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2 of 2 people found the following review helpful
5.0 out of 5 stars A great compilation from a great band
The Lovin' Spoonful were one of the greatest rock bands of the sixties, but these days they have become forgotten. Why? THESE GUYS ARE A GREAT BAND! The mere fact that their music has become forgotten fills me with rage, because it's about a thousand times better than the junk that gets radioplay these days. Fortunately, the record company remembered them, and released...
Published on Sept. 22 2003 by Rocker_Man

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3.0 out of 5 stars lovin' spoonful greatest hits
this c.d. has a few tracks I can remember from the 60's but a lot of the tracks are new to me, good sound track production.
Published 18 months ago by georgina leek


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2 of 2 people found the following review helpful
5.0 out of 5 stars A great compilation from a great band, Sept. 22 2003
This review is from: Greatest Hits (Audio CD)
The Lovin' Spoonful were one of the greatest rock bands of the sixties, but these days they have become forgotten. Why? THESE GUYS ARE A GREAT BAND! The mere fact that their music has become forgotten fills me with rage, because it's about a thousand times better than the junk that gets radioplay these days. Fortunately, the record company remembered them, and released this - this is their best known hits compilation. Read on for my review.
PROS:
-If you're the casual Lovin' Spoonful fan, it's doubtful this compilation will fail to please you. Just about every big hit is here. Among them are Did You Ever Have To Make Up Your Mind, Summer In The City, Do You Believe In Magic, and You Didn't Have To Be So Nice.
-Many highly underrated masterpieces found their way onto this compilation. Among them is You're A Big Boy Now, featured in the film of the same name.
-This is an affordable compilation.
-Most major retailers of compact discs carry this compilation, so you shouldn't have to look to hard for it.
-TWENTY-FIVE SONGS ON ONE DISC?! Sweet.
CONS:
-Here's a few words you won't hear from me very often - This compilation is virtually flawless.
OVERALL:
If you're a casual fan of the Lovin' Spoonful, then I suggest picking this up. This, my friends, is REAL rock and roll, not the junk that's been flooding the mainstream in recent years.
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2 of 2 people found the following review helpful
5.0 out of 5 stars Great folk-rock group of the late sixties, Aug. 24 2003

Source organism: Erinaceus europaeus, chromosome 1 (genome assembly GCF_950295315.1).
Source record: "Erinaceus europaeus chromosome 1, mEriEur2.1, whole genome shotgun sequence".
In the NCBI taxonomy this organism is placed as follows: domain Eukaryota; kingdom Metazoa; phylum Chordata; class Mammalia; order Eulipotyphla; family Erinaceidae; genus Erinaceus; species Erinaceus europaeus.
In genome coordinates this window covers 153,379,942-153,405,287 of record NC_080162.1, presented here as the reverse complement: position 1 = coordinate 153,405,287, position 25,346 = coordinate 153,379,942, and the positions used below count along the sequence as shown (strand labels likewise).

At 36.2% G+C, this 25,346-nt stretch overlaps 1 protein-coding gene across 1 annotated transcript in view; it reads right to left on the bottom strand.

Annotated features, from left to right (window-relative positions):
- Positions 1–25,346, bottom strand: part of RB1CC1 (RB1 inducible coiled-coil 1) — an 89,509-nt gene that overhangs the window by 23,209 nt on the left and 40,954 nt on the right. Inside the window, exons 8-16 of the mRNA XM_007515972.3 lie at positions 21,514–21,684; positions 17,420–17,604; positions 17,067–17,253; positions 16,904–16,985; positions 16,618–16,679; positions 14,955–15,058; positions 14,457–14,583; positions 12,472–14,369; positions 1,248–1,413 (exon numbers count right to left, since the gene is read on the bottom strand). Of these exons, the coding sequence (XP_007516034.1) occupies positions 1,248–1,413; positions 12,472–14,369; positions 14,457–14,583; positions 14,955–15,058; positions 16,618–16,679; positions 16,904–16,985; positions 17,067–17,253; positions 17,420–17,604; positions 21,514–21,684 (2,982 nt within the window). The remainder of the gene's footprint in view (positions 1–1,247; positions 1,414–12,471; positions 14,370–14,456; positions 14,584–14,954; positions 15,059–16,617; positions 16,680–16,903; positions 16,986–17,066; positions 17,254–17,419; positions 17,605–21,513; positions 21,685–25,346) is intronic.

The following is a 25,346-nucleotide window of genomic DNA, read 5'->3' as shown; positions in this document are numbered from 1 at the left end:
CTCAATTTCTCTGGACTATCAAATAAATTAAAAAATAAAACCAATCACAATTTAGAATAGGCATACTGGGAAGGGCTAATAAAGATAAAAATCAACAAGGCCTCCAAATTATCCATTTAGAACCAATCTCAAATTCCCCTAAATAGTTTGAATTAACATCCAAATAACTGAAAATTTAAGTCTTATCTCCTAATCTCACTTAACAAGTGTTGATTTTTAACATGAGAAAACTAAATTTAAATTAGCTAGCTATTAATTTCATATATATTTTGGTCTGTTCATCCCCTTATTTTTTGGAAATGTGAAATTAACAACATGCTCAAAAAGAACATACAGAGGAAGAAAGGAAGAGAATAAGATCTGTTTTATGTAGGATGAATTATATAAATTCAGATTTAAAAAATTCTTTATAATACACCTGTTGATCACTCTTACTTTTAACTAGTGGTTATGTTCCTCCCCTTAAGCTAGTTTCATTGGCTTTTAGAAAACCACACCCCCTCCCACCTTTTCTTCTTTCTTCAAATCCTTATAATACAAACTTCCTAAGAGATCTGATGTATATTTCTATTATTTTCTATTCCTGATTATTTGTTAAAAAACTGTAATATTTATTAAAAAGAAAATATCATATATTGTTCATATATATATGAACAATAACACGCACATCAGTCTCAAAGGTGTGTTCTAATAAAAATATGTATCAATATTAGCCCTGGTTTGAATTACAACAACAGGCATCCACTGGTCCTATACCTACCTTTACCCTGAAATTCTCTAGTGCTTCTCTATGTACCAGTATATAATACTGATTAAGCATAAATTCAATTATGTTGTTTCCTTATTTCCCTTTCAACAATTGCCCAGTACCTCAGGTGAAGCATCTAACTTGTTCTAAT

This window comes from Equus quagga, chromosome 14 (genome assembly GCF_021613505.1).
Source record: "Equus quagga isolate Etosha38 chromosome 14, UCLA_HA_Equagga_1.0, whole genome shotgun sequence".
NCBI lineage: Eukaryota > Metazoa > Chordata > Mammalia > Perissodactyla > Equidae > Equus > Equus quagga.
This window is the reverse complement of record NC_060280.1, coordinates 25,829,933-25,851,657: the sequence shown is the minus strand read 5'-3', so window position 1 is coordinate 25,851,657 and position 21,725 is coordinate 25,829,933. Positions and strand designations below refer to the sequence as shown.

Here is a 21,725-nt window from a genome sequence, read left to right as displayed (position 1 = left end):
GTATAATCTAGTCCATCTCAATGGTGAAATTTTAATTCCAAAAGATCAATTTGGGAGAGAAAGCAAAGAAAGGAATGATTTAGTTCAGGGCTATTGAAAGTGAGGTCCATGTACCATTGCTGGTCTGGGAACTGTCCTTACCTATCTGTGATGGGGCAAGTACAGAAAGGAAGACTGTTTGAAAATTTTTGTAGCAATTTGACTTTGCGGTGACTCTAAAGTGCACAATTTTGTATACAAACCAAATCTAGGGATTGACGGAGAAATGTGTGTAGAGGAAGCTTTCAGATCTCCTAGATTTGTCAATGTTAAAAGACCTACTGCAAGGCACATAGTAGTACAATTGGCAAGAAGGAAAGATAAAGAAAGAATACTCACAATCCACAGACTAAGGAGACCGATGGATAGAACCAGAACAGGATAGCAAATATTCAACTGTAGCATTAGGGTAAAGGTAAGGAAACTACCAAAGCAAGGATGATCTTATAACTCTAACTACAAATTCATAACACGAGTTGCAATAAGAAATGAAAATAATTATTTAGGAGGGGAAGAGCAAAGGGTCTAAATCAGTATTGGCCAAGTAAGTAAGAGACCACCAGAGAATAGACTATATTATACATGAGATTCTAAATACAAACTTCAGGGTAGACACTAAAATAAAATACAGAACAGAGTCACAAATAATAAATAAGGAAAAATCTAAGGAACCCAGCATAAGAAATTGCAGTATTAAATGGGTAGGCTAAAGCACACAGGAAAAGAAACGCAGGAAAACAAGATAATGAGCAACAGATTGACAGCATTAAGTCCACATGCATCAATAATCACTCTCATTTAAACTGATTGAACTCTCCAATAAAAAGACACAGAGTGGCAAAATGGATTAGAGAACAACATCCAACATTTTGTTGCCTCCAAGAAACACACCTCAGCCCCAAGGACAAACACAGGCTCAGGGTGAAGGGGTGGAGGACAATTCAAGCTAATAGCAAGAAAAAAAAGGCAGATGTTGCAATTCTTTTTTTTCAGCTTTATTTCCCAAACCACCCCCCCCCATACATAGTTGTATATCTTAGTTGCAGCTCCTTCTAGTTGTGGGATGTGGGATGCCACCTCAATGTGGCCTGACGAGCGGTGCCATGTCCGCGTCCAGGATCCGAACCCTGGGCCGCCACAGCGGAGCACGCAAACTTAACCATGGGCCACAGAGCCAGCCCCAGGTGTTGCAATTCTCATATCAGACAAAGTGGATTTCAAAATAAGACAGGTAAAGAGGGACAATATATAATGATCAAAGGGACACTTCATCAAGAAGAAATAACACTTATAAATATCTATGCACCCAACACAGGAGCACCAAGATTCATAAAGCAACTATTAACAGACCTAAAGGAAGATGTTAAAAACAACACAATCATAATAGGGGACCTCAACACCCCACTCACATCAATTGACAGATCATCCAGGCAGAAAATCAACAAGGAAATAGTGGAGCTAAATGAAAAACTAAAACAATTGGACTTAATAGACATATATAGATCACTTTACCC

By 
Peter Durward Harris "Pete the music fan" (Leicester England) - See all my reviews
(REAL NAME)   
This review is from: Greatest Hits (Audio CD)
The Lovin' Spoonful were formed (as were the Mamas and Papas) following the break-up of a folk-rock group in the sixties called the Mugwumps that only lasted a few months.
In Britain, they are mainly remembered for Summer in the city (a top ten UK hit and an American chart-topper) and Daydream (a number two hit in both Britain and America), though they also had some minor UK hits. They were far more successful in America, where they had many more big hits, beginning with their first single, Do you believe in magic, an American top ten.
One of their songs, Nashville cats, takes an affectionate look at country music's musicians. The group never ventured into country music themselves, though Dolly Parton did a fine cover of Lovin' you on her Here you come again album and John Sebastian (lead singer of the Lovin' Spoonful) was a guest on the same singer's Treasures album in the nineties.
The original version of Lovin' you is included in this compilation. Some other great songs to be found here include You don't have to be so nice, Did you ever have to make up your mind, Younger girl and Darling be home soon.
Yet perhaps the most interesting song is Younger generation, which takes an amusing look at the problems of growing up and how attitudes change as one gets older.
The good-time music of the Lovin' Spoonful sounds as good today as it ever did. There are many compilations around though there is very little difference between the track listings of most of them. If you enjoy good-time sixties music, this is for you.
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5.0 out of 5 stars Best collection of one of my all-time favorite groups, April 23 2004